Palaces > Burghausen Castle

Object description:

Burghausen Castle
Large living room of the Duke
Master Gunsmith’s Tower

Burghausen Castle

Burghausen Castle with a total length of a little over 1,000 metres is one of the longest castle complexes in Europe. It is picturesquely situated along a rocky spur between the Salzach river and Wöhrsee above the town of Burghausen. With its mighty towers and walls, ditches, bridges and gates enclosing many substantial buildings, it is still today an impressive monument to the art of castle building in the Middle Ages, and a demonstration of the power and importance of the Bavarian dukes. In 1180 the castle passed into the ownership of the dukes of Wittelsbach. For a quarter of a millennium – from 1255 to 1503 – it was the second residence of the dukes of Lower Bavaria, their main residence being in Landshut. It served as a court for the dukes’ consorts, a home for ducal widows, a grand gaol and as a stronghold for gold and silver treasures. In 1255, under Duke Heinrich XIII, work commenced on the buildings in the main part of the castle. During the 14th century the fortifications were extended right around castle hill. From 1479 onwards Duke Georg the Rich set about turning the castle into the strongest fortress in the region.

The castle and its courtyards

The extended castle complex comprises a main part, with inner courtyard, plus five outer courtyards. Each of these sections fulfilled an important function and constituted a separate line of defence, with its own gatehouse, ditch and bridge. The first outer courtyard, closest to the main part of the castle, was important in protecting and supplying the innermost areas. Still existing here today is a once highly secure entranceway leading up from the town. The brewery and bakery (now the castle café) is the only historic building preserved in this courtyard. The second outer courtyard, housing the mighty arsenal and the master gunsmith’s tower, was the castle’s armoury. It is the best preserved of all the courtyards. The courtyard is dominated by the monumental Georg’s Gate, built in 1494. The third outer courtyard with a former building and Grain Keeper’s Tower was once used for stabling and as a store for animal feed. In the fourth outer courtyard is a jewel of late Gothic architecture, the outer castle chapel, also known as Hedwig’s Chapel, erected under Georg the Rich between 1479 and 1489. Living and working space for the court officials and craftsmen was located in the defensive towers in the ring walls around the fifth outer courtyard.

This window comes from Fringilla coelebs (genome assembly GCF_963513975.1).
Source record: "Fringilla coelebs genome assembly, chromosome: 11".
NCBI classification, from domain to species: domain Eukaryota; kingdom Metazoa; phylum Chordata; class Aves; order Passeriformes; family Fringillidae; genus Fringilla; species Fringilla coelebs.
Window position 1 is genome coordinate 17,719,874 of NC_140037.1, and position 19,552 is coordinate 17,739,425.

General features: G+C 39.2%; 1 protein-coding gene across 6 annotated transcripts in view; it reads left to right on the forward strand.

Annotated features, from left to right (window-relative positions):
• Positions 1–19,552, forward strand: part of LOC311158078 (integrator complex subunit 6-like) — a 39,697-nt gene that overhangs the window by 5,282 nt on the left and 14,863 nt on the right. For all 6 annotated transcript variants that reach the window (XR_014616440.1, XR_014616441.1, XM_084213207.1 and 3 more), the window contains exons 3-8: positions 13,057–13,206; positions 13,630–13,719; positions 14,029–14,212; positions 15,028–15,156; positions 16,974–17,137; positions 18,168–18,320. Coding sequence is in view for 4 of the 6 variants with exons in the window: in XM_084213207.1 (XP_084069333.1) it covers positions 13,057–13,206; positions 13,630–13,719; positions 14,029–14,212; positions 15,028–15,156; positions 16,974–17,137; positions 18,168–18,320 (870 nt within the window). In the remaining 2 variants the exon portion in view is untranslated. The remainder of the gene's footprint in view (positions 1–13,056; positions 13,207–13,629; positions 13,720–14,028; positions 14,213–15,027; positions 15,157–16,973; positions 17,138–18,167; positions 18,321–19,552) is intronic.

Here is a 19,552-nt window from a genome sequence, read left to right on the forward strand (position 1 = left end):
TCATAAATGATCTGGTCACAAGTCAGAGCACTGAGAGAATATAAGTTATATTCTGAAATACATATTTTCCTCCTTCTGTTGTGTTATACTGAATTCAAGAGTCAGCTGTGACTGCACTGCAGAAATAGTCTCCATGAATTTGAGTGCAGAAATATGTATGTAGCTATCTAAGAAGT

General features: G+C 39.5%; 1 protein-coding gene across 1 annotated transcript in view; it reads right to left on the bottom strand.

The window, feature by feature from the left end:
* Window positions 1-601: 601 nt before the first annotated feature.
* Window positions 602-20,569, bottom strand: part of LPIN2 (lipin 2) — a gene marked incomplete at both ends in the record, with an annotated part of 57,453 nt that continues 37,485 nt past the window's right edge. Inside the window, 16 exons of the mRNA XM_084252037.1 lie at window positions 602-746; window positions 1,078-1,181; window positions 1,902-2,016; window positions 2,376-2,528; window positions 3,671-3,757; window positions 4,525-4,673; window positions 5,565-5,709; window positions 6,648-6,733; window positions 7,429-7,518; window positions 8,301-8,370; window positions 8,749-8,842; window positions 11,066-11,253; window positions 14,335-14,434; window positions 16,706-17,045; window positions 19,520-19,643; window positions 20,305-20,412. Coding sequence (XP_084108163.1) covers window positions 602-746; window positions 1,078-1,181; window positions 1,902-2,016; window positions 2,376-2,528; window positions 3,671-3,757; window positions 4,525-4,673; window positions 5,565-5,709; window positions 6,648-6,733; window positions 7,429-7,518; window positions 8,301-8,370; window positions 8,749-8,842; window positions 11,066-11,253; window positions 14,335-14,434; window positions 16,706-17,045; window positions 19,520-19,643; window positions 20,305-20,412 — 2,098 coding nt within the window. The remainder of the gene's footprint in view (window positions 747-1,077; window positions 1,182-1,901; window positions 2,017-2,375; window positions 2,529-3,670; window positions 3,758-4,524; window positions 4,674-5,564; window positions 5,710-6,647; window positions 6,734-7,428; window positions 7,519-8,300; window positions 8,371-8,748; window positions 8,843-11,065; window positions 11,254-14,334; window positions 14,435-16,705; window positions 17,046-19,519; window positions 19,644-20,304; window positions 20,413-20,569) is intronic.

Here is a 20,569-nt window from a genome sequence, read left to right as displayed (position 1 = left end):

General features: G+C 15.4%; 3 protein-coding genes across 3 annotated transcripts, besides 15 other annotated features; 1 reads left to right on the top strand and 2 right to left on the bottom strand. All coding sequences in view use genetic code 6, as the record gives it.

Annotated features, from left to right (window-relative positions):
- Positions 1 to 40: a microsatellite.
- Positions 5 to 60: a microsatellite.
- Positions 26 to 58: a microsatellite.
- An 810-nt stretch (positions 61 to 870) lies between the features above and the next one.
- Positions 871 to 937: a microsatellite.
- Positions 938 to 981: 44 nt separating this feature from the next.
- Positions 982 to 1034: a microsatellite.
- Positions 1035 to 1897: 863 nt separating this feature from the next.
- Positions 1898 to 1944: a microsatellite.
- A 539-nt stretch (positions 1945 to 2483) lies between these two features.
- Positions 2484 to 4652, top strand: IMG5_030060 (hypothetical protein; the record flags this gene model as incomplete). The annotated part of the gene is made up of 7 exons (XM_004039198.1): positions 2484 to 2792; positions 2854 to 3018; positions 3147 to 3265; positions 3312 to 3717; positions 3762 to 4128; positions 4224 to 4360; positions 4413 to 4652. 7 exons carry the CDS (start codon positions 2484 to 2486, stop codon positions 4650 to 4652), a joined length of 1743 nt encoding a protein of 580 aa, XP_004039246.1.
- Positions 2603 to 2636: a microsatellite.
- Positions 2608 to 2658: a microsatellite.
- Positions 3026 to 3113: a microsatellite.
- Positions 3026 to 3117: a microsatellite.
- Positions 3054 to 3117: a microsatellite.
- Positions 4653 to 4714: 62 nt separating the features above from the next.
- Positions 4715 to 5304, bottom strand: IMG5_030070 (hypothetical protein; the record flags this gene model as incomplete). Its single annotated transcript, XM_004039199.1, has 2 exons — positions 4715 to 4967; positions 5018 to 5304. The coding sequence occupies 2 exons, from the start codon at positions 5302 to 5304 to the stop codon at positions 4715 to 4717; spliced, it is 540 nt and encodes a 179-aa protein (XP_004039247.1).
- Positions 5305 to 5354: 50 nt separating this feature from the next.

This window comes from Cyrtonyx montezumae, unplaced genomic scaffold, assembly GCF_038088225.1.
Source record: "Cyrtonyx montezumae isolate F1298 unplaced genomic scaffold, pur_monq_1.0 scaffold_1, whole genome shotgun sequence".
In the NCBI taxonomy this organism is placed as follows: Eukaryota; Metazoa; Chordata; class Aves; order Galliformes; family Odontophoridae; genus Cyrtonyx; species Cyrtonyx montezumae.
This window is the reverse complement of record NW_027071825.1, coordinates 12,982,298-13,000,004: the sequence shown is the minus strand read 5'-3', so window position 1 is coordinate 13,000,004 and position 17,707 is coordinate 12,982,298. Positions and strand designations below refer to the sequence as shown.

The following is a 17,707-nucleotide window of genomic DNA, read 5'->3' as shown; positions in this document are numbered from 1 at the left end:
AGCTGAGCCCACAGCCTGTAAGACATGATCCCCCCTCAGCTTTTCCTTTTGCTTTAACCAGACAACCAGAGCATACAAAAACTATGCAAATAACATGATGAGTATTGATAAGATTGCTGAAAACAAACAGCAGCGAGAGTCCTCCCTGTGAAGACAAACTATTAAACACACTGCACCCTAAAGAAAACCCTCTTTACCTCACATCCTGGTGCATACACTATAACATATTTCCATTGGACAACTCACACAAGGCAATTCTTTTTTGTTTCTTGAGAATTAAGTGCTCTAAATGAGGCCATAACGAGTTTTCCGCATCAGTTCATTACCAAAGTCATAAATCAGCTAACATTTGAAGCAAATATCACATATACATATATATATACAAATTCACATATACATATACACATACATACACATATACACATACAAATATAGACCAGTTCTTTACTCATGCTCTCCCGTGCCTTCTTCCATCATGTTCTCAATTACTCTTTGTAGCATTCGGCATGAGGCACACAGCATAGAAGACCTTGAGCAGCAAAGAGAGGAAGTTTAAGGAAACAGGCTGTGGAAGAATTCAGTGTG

The main castle